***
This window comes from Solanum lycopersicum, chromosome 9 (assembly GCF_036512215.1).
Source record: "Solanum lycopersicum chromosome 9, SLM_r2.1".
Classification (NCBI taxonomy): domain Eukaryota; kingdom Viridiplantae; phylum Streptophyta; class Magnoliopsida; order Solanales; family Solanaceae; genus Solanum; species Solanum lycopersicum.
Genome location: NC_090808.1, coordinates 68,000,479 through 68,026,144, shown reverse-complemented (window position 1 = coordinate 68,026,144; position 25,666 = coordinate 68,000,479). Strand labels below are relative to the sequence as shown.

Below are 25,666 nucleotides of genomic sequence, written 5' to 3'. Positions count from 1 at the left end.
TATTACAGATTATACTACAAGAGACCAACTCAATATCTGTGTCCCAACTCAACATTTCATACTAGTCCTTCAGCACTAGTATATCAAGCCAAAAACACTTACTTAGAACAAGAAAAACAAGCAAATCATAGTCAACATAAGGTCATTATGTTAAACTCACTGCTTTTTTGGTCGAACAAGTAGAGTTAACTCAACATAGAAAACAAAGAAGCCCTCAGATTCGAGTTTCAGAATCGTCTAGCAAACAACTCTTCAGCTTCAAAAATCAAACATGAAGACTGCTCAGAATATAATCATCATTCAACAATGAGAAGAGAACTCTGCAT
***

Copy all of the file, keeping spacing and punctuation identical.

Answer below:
This window comes from Solanum lycopersicum, chromosome 9 (assembly GCF_036512215.1).
Source record: "Solanum lycopersicum chromosome 9, SLM_r2.1".
Classification (NCBI taxonomy): domain Eukaryota; kingdom Viridiplantae; phylum Streptophyta; class Magnoliopsida; order Solanales; family Solanaceae; genus Solanum; species Solanum lycopersicum.
Genome location: NC_090808.1, coordinates 68,000,479 through 68,026,144, shown reverse-complemented (window position 1 = coordinate 68,026,144; position 25,666 = coordinate 68,000,479). Strand labels below are relative to the sequence as shown.

Below are 25,666 nucleotides of genomic sequence, written 5' to 3'. Positions count from 1 at the left end.
TATTACAGATTATACTACAAGAGACCAACTCAATATCTGTGTCCCAACTCAACATTTCATACTAGTCCTTCAGCACTAGTATATCAAGCCAAAAACACTTACTTAGAACAAGAAAAACAAGCAAATCATAGTCAACATAAGGTCATTATGTTAAACTCACTGCTTTTTTGGTCGAACAAGTAGAGTTAACTCAACATAGAAAACAAAGAAGCCCTCAGATTCGAGTTTCAGAATCGTCTAGCAAACAACTCTTCAGCTTCAAAAATCAAACATGAAGACTGCTCAGAATATAATCATCATTCAACAATGAGAAGAGAACTCTGCAT